– komodosp
    Commented May 11, 2020 at 13:43
  • @colmde - Please show me the relevant statue that says that a US citizen can't kill a space alien.
    – Valorum
    Commented May 11, 2020 at 13:47

There is no clearcut evidence in Superman II that anyone died at the end of the theatrical release of the film. although I admit it might be implied.

"but Superman throws him against a wall and lets him fall, presumably to his death. Non leaps to attack Superman and falls in the same pit. Lois punches Ursa, who also falls into the pit."

Yes, PRESUMABLY to their death(s). But we did not see a pit full of corpses, all we saw was Superman's conversation with Lex Luthor and Lois Lane, then it cuts away to him flying her back to civilization. Since it seems that it wasn't nearly as cold inside the fortress of solitude (no one was wearing winter coats or anything), one could also presume that Superman merely trapped them in the pit and came back later to take them to jail.

Furthermore, in other releases of the film and deleted scenes added to various viewings, the fate of the criminals is revealed. In one version they are arrested, and in another version Superman turns back time which re-imprisoned them in the phantom zone.

https://en.wikipedia.org/wiki/Superman_II#Later_releases In 1984, when Superman II premiered on television, 24 minutes were re-inserted into the film (17 minutes on ABC). Much of the extra footage was directed by Richard Donner. In the ABC-TV version, a U.S. "polar patrol" is shown picking up the three Kryptonians and Lex Luthor at the end of the film. Without this ending, it appears that Superman has let the Kryptonians die, though Superman has a strict code against killing and their deaths aren't necessary once they are depowered. On the other hand, the theatrical version's ending implies that Luthor is left stranded at the Fortress of Solitude, leaving the viewer to wonder how he got to prison in Superman IV: The Quest for Peace — that question was answered in the extended versions where Superman reverses the rotation of the Earth where one of the things he does involves preventing Lex Luthor from escaping from prison. The ending of the extended cuts also has Superman, with Lois standing beside him, destroying the Fortress of Solitude.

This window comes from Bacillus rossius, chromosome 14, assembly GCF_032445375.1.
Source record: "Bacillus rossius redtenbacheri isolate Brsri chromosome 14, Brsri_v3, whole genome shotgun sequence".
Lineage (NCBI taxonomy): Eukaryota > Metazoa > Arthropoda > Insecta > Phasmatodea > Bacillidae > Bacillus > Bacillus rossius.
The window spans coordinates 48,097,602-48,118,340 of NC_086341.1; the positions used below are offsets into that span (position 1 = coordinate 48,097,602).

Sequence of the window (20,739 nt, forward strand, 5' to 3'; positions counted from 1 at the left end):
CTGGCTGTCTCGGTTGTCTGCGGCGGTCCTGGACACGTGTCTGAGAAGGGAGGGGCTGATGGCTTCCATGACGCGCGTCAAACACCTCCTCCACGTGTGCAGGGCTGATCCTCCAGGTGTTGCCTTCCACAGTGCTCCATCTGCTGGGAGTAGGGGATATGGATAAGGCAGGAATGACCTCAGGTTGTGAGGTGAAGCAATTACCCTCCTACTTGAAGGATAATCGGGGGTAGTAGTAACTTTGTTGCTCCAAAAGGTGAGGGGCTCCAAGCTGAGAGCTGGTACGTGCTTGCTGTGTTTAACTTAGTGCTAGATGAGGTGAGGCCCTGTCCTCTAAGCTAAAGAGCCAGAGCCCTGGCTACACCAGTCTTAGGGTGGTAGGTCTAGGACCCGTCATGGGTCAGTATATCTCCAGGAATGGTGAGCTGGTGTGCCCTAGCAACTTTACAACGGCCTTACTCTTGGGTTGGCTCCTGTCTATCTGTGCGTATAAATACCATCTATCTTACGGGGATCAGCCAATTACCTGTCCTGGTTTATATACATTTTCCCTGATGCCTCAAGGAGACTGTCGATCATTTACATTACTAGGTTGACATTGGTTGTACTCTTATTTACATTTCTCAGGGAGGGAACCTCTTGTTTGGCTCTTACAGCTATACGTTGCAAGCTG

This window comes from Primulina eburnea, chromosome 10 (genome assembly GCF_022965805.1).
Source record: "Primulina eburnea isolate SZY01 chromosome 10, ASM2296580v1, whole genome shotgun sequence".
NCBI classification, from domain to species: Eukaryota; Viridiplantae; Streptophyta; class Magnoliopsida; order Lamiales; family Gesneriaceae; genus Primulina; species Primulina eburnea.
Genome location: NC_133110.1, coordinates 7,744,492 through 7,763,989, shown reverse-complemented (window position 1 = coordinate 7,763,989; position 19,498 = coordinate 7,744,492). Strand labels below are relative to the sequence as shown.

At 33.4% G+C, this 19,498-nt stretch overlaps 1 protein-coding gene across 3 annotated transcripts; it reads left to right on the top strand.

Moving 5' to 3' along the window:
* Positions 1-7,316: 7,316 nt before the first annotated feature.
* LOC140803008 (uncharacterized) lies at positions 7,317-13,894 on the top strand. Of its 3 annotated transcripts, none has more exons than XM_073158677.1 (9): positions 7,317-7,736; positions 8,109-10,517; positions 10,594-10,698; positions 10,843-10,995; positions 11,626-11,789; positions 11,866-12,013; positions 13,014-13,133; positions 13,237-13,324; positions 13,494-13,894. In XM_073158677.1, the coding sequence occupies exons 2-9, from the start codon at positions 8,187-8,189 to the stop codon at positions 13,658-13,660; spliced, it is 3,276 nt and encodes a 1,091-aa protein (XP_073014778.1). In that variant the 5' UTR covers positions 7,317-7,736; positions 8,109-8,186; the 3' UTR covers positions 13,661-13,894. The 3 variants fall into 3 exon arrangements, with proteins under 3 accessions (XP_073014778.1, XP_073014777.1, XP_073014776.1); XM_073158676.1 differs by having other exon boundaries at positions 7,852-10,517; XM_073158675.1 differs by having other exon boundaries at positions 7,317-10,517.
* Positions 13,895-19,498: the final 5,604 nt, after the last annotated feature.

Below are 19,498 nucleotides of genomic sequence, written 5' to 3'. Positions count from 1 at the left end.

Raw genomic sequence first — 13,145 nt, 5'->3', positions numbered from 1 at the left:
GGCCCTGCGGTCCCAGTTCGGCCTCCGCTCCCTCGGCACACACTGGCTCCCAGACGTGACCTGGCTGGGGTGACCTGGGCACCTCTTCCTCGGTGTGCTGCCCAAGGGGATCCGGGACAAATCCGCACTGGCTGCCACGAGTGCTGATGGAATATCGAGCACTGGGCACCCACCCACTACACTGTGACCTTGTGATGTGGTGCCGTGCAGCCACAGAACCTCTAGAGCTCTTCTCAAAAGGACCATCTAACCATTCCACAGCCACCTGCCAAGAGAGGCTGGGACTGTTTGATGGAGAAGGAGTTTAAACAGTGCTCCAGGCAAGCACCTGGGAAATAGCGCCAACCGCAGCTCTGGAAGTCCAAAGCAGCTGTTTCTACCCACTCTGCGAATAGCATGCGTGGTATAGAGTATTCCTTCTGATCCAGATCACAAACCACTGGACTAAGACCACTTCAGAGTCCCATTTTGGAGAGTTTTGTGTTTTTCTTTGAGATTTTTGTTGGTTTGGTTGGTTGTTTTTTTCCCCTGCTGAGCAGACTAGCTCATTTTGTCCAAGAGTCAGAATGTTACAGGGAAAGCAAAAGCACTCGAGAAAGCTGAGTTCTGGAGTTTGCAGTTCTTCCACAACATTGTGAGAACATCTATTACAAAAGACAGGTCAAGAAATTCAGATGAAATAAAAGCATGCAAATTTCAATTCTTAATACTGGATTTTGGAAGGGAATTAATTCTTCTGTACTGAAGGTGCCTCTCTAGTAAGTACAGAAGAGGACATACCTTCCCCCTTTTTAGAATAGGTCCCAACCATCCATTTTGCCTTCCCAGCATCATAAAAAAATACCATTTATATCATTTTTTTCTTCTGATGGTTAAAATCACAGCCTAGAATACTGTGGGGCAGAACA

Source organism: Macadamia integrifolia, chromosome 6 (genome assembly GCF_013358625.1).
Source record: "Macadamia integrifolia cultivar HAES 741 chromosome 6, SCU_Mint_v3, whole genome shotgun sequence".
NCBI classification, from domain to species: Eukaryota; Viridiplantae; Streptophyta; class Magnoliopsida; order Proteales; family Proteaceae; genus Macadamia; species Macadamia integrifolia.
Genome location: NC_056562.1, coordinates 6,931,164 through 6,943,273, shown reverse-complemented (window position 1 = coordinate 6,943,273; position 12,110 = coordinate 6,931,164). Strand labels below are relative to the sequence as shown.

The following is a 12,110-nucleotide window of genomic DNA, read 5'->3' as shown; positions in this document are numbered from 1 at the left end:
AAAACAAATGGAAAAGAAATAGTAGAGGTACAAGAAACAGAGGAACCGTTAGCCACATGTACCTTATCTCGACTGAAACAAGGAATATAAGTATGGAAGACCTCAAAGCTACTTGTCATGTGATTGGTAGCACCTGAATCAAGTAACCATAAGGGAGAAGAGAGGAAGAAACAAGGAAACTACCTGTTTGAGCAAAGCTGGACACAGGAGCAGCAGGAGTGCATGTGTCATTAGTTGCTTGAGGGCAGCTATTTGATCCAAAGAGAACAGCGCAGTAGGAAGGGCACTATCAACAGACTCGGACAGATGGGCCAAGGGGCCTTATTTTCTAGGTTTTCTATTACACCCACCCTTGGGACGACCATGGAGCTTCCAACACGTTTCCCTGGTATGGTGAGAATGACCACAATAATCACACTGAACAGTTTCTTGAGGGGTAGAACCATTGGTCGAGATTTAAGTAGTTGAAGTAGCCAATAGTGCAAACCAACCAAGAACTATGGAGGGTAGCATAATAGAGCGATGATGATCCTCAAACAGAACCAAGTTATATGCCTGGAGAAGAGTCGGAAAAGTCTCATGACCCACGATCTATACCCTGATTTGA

• For the record, in none of the draft scripts does Zod die; "ZOD is hurled helplessly through the air the entire length of the Fortress, crashes against the far wall, drops to the floor." - bigapricot.org/scripts/superman_II.txt
    – Valorum
    Commented Jan 26, 2016 at 21:41

Too long for a comment: If Superman did kill Zod et al, then I suspect (given some of the other arguments presented in the comments) that he could be indicted on these crimes.

In Action Comics #358, “SUPERMAN…GUILTY OF HOMICIDE!” Ron Noble, the secret head of the International Crime Exchange, plots to frame Superman for accidental homicide in a boxing exhibition.

This story line is continued in Action Comics #359, “THE CASE OF THE PEOPLE VS. SUPERMAN!” Superman apparently stands trial for the accidental killing of Ron Noble.

It isn't clear from the references what the result of the case was but in Action Comics #361, Superman meets up with the Parasite again (Action Comics #360 seems to be a Supergirl special.


He absolutely kills Zod. Zod has no powers, and he's essentially a human being at that point like Lara described to Superman when he was talking to her about his relationship with Lois. Superman breaks his hand, tosses him to a wall of ice, and lets him fall to nothingness and we're supposed to believe Zod survived it? If Clark was all messed up from the fight he got into at the diner after he lost his powers, how does Zod do anything after what Superman does to him? And we don't see how Superman gets his powers back. You can infer that it's just the reverse of the process to take them away, but the fact is we don't know. Only Superman knows. And if only Superman knows, how will Zod and his crew (assuming they survived the falls) know the process on how to regain their powers?